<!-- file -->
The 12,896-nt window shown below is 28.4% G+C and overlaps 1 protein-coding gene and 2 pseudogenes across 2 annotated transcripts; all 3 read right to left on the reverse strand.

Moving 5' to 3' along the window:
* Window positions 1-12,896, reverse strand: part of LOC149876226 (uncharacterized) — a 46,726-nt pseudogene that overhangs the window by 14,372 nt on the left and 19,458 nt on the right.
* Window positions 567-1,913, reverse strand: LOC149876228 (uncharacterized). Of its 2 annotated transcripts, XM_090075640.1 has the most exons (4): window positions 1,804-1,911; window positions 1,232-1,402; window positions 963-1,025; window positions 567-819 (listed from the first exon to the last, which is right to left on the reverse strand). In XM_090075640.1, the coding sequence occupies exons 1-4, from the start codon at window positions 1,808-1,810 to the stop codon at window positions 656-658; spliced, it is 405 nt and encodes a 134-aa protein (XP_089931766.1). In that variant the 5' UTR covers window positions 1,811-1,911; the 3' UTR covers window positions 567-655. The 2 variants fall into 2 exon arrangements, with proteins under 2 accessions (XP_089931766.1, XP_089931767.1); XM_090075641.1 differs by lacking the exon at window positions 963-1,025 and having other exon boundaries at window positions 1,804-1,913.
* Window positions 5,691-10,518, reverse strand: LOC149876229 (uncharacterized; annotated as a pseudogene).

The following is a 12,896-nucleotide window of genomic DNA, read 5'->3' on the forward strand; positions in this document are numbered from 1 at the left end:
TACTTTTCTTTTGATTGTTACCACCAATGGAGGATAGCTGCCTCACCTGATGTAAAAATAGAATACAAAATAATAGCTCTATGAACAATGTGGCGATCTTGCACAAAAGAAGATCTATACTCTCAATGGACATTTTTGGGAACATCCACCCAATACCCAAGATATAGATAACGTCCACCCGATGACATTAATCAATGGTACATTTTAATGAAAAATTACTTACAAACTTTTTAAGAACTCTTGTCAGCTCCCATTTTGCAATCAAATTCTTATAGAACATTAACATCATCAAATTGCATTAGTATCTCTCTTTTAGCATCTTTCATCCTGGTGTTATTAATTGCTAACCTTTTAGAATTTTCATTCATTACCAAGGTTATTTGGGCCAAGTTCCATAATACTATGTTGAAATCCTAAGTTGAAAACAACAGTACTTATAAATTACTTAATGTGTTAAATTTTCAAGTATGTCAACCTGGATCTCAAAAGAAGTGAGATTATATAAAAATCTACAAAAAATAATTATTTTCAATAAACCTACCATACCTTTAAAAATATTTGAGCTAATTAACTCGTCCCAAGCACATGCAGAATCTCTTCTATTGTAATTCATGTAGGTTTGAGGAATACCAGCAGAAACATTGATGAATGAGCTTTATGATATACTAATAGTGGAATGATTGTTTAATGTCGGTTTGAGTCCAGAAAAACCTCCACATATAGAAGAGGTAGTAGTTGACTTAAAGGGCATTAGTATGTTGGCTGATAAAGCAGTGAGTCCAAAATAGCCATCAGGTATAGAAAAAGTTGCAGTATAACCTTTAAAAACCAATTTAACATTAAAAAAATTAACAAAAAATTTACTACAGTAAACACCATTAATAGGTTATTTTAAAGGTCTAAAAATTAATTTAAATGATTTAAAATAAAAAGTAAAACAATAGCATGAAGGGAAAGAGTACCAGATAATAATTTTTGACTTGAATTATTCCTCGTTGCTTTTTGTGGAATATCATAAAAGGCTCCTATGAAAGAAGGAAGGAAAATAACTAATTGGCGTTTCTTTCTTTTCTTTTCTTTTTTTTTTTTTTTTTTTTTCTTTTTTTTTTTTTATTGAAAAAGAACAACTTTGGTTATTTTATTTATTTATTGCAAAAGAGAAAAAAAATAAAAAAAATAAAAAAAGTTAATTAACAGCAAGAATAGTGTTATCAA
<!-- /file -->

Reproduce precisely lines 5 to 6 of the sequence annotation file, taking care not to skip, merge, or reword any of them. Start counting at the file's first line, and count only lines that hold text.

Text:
* Window positions 5,691-10,518, reverse strand: LOC149876229 (uncharacterized; annotated as a pseudogene).

The following is a 12,896-nucleotide window of genomic DNA, read 5'->3' on the forward strand; positions in this document are numbered from 1 at the left end: